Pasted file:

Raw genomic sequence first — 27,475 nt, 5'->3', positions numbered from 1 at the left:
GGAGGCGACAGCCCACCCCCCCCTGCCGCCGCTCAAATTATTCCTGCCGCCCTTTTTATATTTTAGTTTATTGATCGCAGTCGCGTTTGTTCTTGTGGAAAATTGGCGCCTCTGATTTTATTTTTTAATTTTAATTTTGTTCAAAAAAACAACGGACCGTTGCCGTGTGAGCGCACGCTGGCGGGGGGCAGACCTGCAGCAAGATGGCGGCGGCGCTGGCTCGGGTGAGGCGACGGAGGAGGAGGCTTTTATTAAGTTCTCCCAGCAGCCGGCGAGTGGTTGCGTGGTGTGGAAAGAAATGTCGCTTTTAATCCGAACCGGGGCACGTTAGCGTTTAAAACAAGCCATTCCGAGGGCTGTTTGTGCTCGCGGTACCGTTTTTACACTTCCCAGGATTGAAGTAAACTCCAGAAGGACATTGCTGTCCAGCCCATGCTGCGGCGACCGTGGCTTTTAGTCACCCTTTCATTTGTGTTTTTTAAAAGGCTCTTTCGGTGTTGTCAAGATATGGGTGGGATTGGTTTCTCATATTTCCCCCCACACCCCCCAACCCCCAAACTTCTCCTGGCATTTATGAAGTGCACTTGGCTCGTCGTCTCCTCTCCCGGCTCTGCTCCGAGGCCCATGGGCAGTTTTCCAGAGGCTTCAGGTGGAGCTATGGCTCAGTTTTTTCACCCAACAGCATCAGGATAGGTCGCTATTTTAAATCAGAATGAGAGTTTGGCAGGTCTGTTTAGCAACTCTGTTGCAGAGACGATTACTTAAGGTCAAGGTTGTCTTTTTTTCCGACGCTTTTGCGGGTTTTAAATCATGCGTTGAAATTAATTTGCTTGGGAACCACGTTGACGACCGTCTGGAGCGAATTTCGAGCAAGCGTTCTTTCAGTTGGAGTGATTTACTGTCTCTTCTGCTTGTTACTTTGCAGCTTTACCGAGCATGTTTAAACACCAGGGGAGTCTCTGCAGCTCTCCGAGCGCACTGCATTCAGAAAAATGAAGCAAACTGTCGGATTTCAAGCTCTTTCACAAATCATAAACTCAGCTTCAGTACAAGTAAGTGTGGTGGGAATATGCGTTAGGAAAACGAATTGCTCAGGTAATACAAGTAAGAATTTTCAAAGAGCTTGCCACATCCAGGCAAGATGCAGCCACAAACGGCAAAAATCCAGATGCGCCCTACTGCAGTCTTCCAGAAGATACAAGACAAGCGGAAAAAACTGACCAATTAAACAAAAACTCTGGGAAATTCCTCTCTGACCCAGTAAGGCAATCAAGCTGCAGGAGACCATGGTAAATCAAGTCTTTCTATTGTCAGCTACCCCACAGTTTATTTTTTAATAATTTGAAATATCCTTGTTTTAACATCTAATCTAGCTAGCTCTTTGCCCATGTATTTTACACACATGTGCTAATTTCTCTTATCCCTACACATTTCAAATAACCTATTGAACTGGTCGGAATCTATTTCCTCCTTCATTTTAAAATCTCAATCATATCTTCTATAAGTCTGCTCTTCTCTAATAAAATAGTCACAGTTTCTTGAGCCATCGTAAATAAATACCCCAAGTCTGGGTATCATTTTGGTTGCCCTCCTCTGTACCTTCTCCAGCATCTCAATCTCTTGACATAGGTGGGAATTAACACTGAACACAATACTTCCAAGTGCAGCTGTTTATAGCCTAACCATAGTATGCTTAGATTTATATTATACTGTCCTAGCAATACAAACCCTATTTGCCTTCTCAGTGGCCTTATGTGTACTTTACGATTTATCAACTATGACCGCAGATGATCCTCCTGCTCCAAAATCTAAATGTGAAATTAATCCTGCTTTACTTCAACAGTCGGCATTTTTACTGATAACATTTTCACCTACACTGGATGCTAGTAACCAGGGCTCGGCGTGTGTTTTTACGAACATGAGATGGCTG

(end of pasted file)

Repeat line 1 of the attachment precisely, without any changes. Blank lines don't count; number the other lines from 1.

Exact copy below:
Raw genomic sequence first — 27,475 nt, 5'->3', positions numbered from 1 at the left: